Nonfiction: President Clinton Looks Back at President Grant
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“The Personal Memoirs of Ulysses S. Grant” ends shortly after the surrender at Appomattox Court House, and as Chernow states in his introduction, many biographies of Grant skip over his presidency as an “embarrassing coda” dominated by multiple scandals. As Chernow puts it, “It is sadly ironic that Grant’s presidency became synonymous with corruption, since he himself was impeccably honest.”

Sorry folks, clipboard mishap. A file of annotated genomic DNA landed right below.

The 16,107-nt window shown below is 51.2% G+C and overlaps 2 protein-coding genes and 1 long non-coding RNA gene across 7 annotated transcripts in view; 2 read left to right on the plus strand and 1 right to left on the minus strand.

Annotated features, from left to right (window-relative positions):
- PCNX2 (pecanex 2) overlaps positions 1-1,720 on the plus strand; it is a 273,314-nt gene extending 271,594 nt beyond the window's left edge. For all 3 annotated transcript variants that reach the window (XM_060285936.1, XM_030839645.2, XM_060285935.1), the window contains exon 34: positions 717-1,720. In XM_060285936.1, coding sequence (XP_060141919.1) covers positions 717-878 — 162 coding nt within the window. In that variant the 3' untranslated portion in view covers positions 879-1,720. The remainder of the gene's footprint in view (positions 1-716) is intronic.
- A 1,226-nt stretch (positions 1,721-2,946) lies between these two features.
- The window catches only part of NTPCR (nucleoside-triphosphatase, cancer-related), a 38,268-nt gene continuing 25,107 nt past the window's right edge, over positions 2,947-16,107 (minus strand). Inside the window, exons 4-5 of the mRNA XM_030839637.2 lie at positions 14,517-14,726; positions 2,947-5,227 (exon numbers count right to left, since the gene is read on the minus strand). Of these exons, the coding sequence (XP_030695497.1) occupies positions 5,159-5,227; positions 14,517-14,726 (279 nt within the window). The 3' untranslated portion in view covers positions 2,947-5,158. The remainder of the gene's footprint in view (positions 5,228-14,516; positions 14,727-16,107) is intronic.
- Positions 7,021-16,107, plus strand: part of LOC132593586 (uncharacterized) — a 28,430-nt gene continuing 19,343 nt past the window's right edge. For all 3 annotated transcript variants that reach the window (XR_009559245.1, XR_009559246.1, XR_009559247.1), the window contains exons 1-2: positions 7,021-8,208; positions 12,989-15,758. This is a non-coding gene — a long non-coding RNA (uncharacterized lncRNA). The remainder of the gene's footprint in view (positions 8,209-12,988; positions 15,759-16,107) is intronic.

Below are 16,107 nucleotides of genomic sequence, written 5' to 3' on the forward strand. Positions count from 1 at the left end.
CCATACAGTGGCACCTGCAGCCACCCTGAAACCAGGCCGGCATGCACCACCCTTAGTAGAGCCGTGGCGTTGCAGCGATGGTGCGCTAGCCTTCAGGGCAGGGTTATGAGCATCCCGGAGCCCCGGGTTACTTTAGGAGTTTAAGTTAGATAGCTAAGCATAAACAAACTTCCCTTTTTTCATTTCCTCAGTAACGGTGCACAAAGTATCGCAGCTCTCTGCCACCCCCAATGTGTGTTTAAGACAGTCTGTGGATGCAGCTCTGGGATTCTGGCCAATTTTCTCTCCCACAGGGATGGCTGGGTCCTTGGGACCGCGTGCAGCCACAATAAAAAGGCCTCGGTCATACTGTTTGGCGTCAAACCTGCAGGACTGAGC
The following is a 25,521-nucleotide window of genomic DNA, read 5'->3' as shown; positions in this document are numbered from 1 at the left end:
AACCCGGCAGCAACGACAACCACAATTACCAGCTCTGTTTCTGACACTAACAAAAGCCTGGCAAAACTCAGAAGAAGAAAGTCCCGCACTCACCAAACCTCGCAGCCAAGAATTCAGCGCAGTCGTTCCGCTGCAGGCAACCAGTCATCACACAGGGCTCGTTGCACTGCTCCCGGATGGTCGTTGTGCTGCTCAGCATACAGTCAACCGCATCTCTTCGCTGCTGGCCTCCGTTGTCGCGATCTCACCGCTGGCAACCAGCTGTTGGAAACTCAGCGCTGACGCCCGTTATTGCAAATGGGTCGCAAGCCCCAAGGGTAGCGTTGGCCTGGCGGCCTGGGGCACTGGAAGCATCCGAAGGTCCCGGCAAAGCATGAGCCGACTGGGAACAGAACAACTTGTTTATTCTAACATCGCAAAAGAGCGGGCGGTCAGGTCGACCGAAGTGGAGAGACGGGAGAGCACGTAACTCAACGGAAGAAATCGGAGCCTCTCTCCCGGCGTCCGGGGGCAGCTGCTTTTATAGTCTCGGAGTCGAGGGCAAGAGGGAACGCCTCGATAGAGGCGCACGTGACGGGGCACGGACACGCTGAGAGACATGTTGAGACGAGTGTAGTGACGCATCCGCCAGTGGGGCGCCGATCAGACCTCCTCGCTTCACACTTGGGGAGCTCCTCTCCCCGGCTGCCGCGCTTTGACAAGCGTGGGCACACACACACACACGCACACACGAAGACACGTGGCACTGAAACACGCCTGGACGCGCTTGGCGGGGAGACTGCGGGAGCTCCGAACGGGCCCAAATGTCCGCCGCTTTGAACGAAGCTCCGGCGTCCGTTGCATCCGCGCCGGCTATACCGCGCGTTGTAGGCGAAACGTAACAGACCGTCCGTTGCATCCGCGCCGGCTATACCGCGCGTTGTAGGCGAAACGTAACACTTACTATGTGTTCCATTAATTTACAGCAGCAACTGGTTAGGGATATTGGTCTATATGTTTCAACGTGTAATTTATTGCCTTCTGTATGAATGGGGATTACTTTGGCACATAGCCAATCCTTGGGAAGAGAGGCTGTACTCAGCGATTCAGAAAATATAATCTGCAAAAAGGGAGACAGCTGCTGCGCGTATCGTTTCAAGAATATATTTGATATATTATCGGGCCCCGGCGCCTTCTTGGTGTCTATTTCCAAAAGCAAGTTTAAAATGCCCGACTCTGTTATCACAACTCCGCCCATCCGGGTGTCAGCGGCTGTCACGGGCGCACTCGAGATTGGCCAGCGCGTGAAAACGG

For all its scholarly and literary strengths, this book’s greatest service is to remind us of Grant’s significant achievements at the end of the war and after, which have too long been overlooked and are too important today to be left in the dark. Considered by many detractors to be, as a general, little more than a stoic butcher, Grant, in the written terms of surrender at Appomattox, showed the empathy he felt toward the defeated and downtrodden — conditions he knew from harsh personal experience. The terms presented to Robert E. Lee carried “no tinge of malice” and “breathed a spirit of charity reminiscent of Lincoln’s Second Inaugural Address.” He notably allowed the exhausted and starving Confederate regulars to keep their mules and horses, knowing from the rough experience of his failed Missouri farm (Grant presciently named its log cabin “Hardscrabble”) that only by putting in a crop as soon as they returned home would these destitute farmers — and their families — have a chance to survive the coming winter. Grant also knew that if the country had any chance of being brought back together, it needed something other than a harsh peace. In making national healing a priority, he — like Lincoln — took the long view.